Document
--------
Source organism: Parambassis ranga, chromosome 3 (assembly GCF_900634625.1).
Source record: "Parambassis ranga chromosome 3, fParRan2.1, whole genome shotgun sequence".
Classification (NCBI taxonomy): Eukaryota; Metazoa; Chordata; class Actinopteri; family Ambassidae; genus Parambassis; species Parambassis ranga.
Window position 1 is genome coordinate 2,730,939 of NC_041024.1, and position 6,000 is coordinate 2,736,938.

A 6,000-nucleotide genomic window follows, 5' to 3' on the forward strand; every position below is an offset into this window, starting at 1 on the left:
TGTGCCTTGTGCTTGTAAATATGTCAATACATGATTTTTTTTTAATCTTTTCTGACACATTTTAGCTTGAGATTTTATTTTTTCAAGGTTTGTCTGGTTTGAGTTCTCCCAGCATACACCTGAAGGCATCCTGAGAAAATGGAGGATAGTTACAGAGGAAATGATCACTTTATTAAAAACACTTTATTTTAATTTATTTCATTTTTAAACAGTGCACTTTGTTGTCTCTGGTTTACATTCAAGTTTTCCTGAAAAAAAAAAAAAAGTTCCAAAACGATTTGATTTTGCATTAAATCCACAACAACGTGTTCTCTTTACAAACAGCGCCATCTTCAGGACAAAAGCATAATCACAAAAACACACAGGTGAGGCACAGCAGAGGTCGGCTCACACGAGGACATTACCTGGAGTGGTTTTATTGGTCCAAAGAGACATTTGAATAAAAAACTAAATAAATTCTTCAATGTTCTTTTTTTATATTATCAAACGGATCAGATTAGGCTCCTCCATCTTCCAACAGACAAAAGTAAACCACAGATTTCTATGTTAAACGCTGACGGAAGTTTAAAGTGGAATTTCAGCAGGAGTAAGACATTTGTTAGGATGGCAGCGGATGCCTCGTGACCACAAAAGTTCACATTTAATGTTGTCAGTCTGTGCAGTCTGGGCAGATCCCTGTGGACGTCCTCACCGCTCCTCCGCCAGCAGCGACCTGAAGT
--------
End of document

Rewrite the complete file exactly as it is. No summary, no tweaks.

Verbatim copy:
Source organism: Parambassis ranga, chromosome 3 (assembly GCF_900634625.1).
Source record: "Parambassis ranga chromosome 3, fParRan2.1, whole genome shotgun sequence".
Classification (NCBI taxonomy): Eukaryota; Metazoa; Chordata; class Actinopteri; family Ambassidae; genus Parambassis; species Parambassis ranga.
Window position 1 is genome coordinate 2,730,939 of NC_041024.1, and position 6,000 is coordinate 2,736,938.

A 6,000-nucleotide genomic window follows, 5' to 3' on the forward strand; every position below is an offset into this window, starting at 1 on the left:
TGTGCCTTGTGCTTGTAAATATGTCAATACATGATTTTTTTTTAATCTTTTCTGACACATTTTAGCTTGAGATTTTATTTTTTCAAGGTTTGTCTGGTTTGAGTTCTCCCAGCATACACCTGAAGGCATCCTGAGAAAATGGAGGATAGTTACAGAGGAAATGATCACTTTATTAAAAACACTTTATTTTAATTTATTTCATTTTTAAACAGTGCACTTTGTTGTCTCTGGTTTACATTCAAGTTTTCCTGAAAAAAAAAAAAAAGTTCCAAAACGATTTGATTTTGCATTAAATCCACAACAACGTGTTCTCTTTACAAACAGCGCCATCTTCAGGACAAAAGCATAATCACAAAAACACACAGGTGAGGCACAGCAGAGGTCGGCTCACACGAGGACATTACCTGGAGTGGTTTTATTGGTCCAAAGAGACATTTGAATAAAAAACTAAATAAATTCTTCAATGTTCTTTTTTTATATTATCAAACGGATCAGATTAGGCTCCTCCATCTTCCAACAGACAAAAGTAAACCACAGATTTCTATGTTAAACGCTGACGGAAGTTTAAAGTGGAATTTCAGCAGGAGTAAGACATTTGTTAGGATGGCAGCGGATGCCTCGTGACCACAAAAGTTCACATTTAATGTTGTCAGTCTGTGCAGTCTGGGCAGATCCCTGTGGACGTCCTCACCGCTCCTCCGCCAGCAGCGACCTGAAGT